CD138 and IL-6 play a major role in regulating the pathobiology of myeloma. The defining characteristic of the syndecan family is a highly conserved transmembrane and cytoplasmic domain which contains four conserved tyrosines and a variable number of serines/threonines that may serve as phosphorylation sites. Activation leads to phosphorylation of the receptors themselves and initiation of a cascade of phosphorylation events that activate or deactivate a wide variety of other kinases and regulatory molecules, ultimately resulting in changes in cellular behavior.[47] In this study, the authors observed that on culturing with increasing concentrations of levamisole, there was a significant decrease in the percentage of CD138-positive cells. It has been reported earlier that the membrane-bound CD138 has a turnover and that the ectodomain of it is shed constitutively by cultured cells.[48],[49],[50] In murine mammary gland cells, NMuMG cells, it has been shown that CD138 is constitutively phosphorylated at low levels and orthovandate inhibits a phosphatase which rapidly dephosphorylates the protein. This inhibition of cellular phosphatase leads to activation of a cytoplasmic kinase that recognizes and phosphorylates CD138, leading to its subsequent shedding from the membrane. The shedding of CD138 is highly regulated by the activation of at least two distinct receptor classes, G-protein-coupled and protein tyrosine kinases. The shedding of CD138 has been shown to increase with tyrosine phosphorylation of its cytoplasmic domain.[51] Similar findings were reported in myeloma cells.[48] In this study, it was found that the expression of CD138 in myeloma cell lines RPMI 8226 and U266 B1 was inhibited by levamisole in a dose-dependent manner in both the cell lines. The decreased expression of CD138 in levamisole-treated cells could be because of its accelerated shedding from the membrane. The authors propose that such a shedding of syndecan-1 on myeloma cells might be because of the inhibition of APase by levamisole. On inhibition of APase, there is probably a reduced dephosphorylation of the receptors resulting in phosphorylation of CD138 and its subsequent shedding from the membrane.

The shedding or loss of CD138 is associated with apoptosis and inhibition of cell growth in vitro.[7] Loss of CD138 may also contribute to the mechanism of induction of apoptosis in myeloma cells, and it may be because of loss of interaction of heparan sulfate chains with a cellular receptor or growth factor. The CD138 functions as a receptor or coreceptor for different factors including growth factors which are proven to have possible effects on the biology of MM.[52] Earlier, it was reported that in murine B lymphoid cells, CD138 expression was regulated by IL-6 through posttranslational mechanisms.[53] It was also reported that CD138 was lost by primary myeloma cells induced to apoptosis when cultured without IL-6. With dexamethasone, virtually all myeloma cells were apoptotic and had lost CD138. Addition of exogenous IL-6 partially prevented apoptosis in association with an increase in CD138-positive cells.[54] IL-6 has multiple effects including regulation of cell growth, differentiation, and maturation, in a wide variety of cell types.[12] For example, IL-6 secreted by T-helper cells stimulates terminal differentiation and growth of B cells.[55],[56] In addition, IL-6 appears to have broad antiapoptotic activity in several B-cell tumors including MM.[18] IL-6 is a potent survival factor for myeloma cells and probably prevents them from undergoing apoptosis under drug exposure.[54] It was shown that U266 cells secrete and require IL-6 for growth and survival.[57] It was earlier reported that U266 proliferation was inhibited by neutralizing anti-IL-6 mAb or IL-6 antisense oligonucleotides.[58],[59],[60] In an earlier published work, the authors have reported an antiproliferative activity of levamisole on myeloma cell lines.[61] Here, they report that levamisole-mediated growth inhibition of myeloma cellsin vitro is associated with a loss of CD138 and increased IL-6 secretion. The increased secretion of IL-6 by myeloma cells could be an attempt to protect themselves from apoptosis.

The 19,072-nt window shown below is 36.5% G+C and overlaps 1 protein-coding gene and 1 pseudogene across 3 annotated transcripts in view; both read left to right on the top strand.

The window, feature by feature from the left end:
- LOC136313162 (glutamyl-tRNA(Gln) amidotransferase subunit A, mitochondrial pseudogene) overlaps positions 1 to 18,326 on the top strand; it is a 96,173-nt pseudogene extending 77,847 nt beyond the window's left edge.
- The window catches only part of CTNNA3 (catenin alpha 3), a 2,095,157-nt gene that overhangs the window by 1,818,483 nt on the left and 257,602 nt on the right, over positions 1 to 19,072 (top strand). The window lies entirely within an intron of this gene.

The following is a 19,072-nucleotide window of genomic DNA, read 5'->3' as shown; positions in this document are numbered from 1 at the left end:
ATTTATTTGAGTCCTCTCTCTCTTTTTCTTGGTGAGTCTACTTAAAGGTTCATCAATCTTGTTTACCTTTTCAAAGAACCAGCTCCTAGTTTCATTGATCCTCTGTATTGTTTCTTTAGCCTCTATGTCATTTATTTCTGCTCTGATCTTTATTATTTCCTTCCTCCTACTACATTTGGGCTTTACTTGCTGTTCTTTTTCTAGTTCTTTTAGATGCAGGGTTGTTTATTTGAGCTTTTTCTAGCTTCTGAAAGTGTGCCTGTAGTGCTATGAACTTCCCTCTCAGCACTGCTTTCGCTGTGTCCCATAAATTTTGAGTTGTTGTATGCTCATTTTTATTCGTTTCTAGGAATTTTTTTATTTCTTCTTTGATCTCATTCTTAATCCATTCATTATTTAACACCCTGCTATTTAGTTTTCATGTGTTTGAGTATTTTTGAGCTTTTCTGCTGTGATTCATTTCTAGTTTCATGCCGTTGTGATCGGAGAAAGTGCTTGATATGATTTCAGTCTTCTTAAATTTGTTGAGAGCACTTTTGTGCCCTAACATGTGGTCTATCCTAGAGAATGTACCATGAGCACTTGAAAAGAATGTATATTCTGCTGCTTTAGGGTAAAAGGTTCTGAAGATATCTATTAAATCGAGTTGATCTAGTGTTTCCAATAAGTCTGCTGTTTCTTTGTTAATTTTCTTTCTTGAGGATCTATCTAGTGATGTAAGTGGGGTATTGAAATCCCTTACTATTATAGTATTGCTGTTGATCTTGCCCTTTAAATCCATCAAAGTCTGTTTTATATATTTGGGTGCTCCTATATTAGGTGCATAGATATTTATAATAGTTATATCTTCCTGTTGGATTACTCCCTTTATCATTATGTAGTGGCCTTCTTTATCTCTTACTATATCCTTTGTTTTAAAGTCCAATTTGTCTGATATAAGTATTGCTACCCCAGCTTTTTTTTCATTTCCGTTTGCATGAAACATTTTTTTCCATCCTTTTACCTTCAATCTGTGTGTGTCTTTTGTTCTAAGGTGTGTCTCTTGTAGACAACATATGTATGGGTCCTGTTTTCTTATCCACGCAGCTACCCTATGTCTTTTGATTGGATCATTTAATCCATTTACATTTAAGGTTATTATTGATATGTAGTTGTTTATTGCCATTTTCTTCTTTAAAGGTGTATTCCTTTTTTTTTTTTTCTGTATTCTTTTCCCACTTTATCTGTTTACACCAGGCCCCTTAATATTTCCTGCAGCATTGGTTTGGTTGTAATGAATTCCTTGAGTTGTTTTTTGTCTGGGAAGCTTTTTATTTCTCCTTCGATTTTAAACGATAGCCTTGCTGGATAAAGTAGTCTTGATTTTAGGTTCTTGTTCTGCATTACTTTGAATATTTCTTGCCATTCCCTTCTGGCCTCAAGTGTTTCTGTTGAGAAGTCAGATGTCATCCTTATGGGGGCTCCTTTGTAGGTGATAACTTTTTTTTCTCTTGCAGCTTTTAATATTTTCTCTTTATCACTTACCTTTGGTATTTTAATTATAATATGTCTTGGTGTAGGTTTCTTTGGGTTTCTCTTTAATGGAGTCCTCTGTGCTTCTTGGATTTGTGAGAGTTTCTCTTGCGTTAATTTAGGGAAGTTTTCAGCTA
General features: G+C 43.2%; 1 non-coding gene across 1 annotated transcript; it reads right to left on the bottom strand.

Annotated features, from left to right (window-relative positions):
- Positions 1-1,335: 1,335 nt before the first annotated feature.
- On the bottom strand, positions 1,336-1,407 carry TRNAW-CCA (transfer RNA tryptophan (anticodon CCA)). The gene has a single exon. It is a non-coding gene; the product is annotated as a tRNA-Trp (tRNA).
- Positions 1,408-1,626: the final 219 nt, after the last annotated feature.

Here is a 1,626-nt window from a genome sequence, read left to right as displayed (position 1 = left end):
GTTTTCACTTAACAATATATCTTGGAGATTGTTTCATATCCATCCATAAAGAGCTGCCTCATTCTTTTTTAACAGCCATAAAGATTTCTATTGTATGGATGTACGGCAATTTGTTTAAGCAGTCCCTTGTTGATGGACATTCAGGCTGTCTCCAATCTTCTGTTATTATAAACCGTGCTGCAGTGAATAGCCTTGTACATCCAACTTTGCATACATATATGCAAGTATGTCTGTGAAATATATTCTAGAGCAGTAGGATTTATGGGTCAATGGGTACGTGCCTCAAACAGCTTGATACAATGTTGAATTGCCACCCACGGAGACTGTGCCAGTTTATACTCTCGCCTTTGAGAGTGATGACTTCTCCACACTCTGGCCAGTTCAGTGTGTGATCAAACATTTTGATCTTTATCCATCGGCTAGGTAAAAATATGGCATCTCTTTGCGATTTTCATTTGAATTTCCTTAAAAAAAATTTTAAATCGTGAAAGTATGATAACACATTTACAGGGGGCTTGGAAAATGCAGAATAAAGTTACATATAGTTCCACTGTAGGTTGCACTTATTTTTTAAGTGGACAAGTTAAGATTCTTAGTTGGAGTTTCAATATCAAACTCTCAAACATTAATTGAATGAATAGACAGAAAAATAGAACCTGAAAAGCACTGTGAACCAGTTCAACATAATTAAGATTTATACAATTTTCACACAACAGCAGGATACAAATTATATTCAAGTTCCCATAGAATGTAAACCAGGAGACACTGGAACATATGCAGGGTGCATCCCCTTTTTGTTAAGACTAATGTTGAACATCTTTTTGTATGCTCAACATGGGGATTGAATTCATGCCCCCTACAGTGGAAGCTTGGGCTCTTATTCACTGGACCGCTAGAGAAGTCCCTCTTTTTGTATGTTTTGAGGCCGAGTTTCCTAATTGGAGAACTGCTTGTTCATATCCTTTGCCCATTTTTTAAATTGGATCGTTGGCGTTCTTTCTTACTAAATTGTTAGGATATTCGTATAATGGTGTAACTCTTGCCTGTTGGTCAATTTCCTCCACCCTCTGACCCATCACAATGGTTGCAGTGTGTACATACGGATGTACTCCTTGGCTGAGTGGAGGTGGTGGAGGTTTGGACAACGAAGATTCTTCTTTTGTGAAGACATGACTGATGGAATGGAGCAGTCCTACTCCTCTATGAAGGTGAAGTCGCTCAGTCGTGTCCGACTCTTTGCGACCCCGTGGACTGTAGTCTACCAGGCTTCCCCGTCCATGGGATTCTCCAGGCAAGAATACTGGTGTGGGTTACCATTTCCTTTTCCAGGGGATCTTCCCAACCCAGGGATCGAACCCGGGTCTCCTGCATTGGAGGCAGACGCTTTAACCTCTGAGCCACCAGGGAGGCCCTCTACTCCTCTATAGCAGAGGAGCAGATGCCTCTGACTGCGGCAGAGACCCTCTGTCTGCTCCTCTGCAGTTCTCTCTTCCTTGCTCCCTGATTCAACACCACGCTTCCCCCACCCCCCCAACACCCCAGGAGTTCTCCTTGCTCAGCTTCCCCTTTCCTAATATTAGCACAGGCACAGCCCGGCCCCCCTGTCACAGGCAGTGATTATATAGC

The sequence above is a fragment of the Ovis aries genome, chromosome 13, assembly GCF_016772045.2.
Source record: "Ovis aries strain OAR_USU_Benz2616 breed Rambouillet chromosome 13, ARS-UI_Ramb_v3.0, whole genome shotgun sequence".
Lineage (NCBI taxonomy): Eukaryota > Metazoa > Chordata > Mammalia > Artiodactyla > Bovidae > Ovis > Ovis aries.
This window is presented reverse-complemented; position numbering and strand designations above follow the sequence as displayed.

» Conclusion Top


The effect of an alkaline phosphatase inhibitor, levamisole on expression of CD138, and level of interleukin-6 (IL-6) in human MM cell lines RPMI 8226 and U266 B1 was investigated and was found that Levamisole inhibited CD138 expression and affected the levels of IL-6 in a dose-dependent manner.

Financial support and sponsorship

Nil.

Conflicts of interest

There are no conflicts of interest.



 
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    Figures

  [Figure 1], [Figure 2], [Figure 3], [Figure 4]